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Memoirs of a Geisha Review Critics


Dave White Profile

… half-baked romance … Read full review

Other Critics provided by

Critics scores range from 0 to 100, with higher scores indicating more favorable reviews.

  • 3.0

    out of 100

    Mixed or average reviews
    based on a weighted average of all
    critic review scores.

  • 50

    out of 100

    Wall Street Journal Joe Morgenstern

    Oh, what awful voices -- clumsy words as well as cheesy accents -- come out of the actors' mouths! Though I wanted to appreciate the human story, and the lavish spectacle, I couldn't get past the clangorous echoes of Charlie Chan.

  • 58

    out of 100

    Entertainment Weekly Lisa Schwarzbaum

    Not since "Snow Falling on Cedars" have I seen so pedigreed a lit-pic sit there like such an inert teapot, available only to be admired for its mysterious, ineffable Asian teapotness.

    Read Full Review

  • 63

    out of 100

    USA Today Claudia Puig

    Memoirs of a Geisha is like a sumptuous piece of silk: stunning yet ultimately flimsy. You wish it were more like a kimono, richly woven, multilayered and more substantial.

    Read Full Review

  • 75

    out of 100

    ReelViews James Berardinelli

    There's no doubting that Memoirs of a Geisha is a lush motion picture, and it has much to recommend it, but this will not go down as one of the great screen romances of the 2000s.

    Read Full Review

  • 80

    out of 100

    The Hollywood Reporter Kirk Honeycutt

    Here is a film about Japan made by Americans, shot mostly in the U.S. and, of course, in English. Once you accept these compromises in the name of international filmmaking, none is a real deterrent to enjoying this lush period film.

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  • See all Memoirs of a Geisha reviews at

For Families provided by Common Sense Media

Iffy for 14+

Gorgeous, but slow-moving and not meant for kids.

What Parents Need to Know

Parents need to know that while this film is beautiful, it's slow-moving and occasionally scary, not designed for young children. The film includes some images of streets under siege (China and Japan are at war), as well as tensions inside the geisha house (one character sets fire to the house, leading to some frightening images). The film begins with the traumatic scene of a young girl sold to a geisha house by her poor parents, and shows her upset when she's forcibly separated from her sister, who works at another house.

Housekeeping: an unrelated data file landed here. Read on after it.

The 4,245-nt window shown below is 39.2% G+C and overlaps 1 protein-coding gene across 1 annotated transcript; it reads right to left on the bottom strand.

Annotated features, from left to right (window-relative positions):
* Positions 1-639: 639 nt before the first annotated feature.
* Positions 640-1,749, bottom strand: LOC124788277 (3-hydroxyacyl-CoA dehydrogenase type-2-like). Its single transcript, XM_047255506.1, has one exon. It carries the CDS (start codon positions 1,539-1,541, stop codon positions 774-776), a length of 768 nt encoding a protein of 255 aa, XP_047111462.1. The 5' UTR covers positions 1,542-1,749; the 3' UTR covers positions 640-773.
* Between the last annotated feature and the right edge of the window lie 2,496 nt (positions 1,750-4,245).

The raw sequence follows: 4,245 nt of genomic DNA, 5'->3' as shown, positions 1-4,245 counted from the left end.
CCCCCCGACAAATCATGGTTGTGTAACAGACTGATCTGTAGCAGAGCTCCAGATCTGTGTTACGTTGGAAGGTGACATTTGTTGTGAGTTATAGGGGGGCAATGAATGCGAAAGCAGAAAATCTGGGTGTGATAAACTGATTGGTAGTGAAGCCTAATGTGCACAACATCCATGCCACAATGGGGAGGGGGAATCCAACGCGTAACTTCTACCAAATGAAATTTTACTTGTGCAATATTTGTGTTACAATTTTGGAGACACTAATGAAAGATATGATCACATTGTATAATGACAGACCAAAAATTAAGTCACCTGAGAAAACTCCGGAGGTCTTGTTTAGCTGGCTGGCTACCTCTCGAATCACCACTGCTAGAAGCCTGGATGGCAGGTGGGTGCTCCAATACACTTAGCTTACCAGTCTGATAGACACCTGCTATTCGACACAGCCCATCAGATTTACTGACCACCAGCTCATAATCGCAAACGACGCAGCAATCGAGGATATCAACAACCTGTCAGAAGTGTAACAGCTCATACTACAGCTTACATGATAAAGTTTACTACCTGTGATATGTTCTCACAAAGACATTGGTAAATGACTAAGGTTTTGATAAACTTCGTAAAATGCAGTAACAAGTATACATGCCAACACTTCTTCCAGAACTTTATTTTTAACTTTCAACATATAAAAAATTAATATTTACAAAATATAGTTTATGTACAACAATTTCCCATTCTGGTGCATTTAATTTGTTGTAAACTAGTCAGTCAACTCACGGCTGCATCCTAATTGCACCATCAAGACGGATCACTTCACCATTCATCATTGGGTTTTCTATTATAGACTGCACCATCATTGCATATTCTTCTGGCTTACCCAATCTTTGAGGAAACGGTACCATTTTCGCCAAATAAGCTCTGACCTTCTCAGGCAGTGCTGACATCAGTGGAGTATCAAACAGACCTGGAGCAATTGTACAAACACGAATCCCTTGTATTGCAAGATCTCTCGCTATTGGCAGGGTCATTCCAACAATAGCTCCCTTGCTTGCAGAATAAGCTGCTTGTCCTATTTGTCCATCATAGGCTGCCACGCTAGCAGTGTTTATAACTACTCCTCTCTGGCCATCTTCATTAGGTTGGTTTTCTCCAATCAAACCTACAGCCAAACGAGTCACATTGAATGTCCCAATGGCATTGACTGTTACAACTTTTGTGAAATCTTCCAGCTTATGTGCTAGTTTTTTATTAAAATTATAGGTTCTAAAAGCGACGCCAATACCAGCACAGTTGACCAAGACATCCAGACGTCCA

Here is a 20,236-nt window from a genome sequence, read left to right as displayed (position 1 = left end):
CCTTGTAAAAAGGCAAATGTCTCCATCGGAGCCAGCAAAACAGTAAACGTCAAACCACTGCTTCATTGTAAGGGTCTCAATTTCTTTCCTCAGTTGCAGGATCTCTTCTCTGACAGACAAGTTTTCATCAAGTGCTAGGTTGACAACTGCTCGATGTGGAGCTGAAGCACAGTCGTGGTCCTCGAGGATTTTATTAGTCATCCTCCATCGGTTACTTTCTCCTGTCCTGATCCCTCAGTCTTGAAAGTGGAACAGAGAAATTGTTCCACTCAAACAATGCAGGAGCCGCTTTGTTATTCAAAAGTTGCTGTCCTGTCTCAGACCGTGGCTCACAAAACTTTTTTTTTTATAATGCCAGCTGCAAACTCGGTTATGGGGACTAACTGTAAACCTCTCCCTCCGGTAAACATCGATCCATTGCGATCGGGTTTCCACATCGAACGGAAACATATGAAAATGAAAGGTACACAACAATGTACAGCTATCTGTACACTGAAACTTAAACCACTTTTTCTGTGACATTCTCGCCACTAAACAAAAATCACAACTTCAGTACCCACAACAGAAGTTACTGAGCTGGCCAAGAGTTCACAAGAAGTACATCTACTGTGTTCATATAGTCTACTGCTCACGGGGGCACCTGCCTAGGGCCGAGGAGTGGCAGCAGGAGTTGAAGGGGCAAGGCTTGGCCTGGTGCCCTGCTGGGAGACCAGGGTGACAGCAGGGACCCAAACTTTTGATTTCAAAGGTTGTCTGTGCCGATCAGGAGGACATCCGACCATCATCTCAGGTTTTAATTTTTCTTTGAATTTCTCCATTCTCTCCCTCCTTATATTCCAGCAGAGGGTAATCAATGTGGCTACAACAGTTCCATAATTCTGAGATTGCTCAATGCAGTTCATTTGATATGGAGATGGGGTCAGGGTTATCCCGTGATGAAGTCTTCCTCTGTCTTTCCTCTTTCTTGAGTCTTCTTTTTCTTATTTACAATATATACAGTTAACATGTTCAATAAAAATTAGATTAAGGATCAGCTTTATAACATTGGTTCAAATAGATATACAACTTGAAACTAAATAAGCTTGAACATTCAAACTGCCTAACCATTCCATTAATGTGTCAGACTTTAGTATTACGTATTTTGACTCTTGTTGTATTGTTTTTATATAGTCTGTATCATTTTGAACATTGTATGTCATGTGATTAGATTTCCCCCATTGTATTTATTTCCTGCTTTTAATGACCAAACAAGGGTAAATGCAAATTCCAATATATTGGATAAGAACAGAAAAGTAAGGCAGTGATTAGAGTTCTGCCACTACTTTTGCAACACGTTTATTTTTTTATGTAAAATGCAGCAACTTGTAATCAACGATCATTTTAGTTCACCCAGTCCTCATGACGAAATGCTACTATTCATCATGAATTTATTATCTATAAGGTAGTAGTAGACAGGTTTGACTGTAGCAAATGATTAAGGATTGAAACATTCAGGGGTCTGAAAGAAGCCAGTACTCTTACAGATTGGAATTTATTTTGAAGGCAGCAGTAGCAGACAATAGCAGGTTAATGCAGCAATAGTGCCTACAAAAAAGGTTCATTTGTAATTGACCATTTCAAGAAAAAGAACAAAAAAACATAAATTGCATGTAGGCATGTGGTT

• Families can talk about the film's portrayal of geisha life: it is mysterious but also difficult. How does the film both "westernize" its characters and "exoticize" them, so they are both conventionally sympathetic and stereotypically "inscrutable"? How is Sayuri's love for the Chairman a function of romantic conventions more than a substantive relationship between the two characters? How is the idea of the geisha associated with "submissive" and servile women?

The good stuff
  • message true0

    Messages: Geishas compete ruthlessly, by embarrassing rivals or ruining reputations; geishas are expected to sell their virginity.

What to watch for
  • violence false3

    Violence: Young sisters are violently separated (leading to tears and loneliness); scenes of war and invasion; characters argue and fight (some slapping); a woman tries to burn down the geisha house.

  • sex false3

    Sex: Geishas do not technically sell sex, but rather, the idea of it: their "exotic" displays are seductive; a young woman is assaulted by a wealthy man.

  • language false0

    Language: Not an issue

  • consumerism false0

    Consumerism: Not an issue

  • drugsalcoholtobacco false3

    Drinking, drugs and smoking: Characters drink and smoke cigarettes.